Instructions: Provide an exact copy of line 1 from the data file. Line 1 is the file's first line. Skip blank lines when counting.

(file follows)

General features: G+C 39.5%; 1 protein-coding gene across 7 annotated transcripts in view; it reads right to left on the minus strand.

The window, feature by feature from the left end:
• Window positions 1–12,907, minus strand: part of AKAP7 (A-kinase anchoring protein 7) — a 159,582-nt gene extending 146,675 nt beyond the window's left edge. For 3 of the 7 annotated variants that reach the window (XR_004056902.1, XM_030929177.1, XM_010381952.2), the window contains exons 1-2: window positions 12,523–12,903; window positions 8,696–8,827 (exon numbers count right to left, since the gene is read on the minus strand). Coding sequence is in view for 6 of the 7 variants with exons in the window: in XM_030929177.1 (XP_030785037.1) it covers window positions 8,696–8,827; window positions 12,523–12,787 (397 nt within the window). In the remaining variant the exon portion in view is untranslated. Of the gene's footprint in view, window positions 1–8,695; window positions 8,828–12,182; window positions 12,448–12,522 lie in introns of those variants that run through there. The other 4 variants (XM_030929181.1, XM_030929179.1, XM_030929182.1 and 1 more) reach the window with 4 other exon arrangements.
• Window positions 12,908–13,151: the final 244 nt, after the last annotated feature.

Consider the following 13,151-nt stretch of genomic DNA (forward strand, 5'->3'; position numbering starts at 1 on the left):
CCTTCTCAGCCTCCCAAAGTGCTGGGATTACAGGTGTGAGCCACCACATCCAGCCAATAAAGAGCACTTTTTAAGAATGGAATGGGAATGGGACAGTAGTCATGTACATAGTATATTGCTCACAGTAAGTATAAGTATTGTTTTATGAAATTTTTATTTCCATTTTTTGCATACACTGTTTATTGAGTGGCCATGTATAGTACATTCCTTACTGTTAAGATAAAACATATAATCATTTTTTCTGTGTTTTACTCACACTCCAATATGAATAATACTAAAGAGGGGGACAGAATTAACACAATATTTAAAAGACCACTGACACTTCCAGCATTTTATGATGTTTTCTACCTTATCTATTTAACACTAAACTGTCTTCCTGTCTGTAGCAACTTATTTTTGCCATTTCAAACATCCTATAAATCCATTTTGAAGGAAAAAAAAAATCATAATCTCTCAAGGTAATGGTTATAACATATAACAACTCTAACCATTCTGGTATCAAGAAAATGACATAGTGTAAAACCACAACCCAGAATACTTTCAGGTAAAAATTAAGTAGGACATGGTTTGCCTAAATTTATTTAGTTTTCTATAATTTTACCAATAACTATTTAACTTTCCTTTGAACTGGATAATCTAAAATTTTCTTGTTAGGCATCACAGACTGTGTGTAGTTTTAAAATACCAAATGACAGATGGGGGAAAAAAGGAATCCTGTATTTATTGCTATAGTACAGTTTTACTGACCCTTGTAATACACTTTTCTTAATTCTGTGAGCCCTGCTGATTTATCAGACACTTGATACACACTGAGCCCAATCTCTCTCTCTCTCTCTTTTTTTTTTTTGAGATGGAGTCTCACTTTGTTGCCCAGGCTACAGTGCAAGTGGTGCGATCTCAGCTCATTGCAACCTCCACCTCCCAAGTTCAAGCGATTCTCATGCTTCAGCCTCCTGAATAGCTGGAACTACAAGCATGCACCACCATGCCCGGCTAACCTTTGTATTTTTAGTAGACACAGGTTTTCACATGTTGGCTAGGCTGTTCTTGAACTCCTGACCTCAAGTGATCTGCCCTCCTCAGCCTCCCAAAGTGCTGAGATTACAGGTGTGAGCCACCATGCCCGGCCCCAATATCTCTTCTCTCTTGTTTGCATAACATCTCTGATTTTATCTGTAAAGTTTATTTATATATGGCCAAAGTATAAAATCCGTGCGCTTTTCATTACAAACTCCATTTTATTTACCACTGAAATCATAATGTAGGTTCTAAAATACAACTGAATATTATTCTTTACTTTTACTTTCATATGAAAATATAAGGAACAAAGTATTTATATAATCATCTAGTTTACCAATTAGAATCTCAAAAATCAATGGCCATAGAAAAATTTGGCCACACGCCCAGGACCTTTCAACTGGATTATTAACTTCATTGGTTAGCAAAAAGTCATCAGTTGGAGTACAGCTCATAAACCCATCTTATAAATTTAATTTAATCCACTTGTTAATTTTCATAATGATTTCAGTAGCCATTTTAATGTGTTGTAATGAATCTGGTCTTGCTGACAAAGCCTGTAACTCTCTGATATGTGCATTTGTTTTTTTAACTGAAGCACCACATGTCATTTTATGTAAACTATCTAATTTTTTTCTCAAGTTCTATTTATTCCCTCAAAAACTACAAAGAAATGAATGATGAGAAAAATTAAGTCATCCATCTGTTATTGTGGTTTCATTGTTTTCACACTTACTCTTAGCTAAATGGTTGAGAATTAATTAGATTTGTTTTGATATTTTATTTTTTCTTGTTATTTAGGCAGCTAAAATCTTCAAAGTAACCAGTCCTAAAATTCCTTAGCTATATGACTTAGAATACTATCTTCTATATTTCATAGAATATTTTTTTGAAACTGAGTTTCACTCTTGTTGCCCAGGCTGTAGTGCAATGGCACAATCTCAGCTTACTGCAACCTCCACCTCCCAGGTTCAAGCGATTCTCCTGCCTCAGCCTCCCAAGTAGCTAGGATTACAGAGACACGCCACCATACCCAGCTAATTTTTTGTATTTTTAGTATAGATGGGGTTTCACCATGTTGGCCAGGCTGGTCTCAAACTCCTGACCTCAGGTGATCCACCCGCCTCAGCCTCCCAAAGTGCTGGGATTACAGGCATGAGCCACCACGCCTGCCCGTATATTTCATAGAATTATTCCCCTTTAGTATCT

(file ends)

General features: G+C 39.5%; 1 protein-coding gene across 7 annotated transcripts in view; it reads right to left on the minus strand.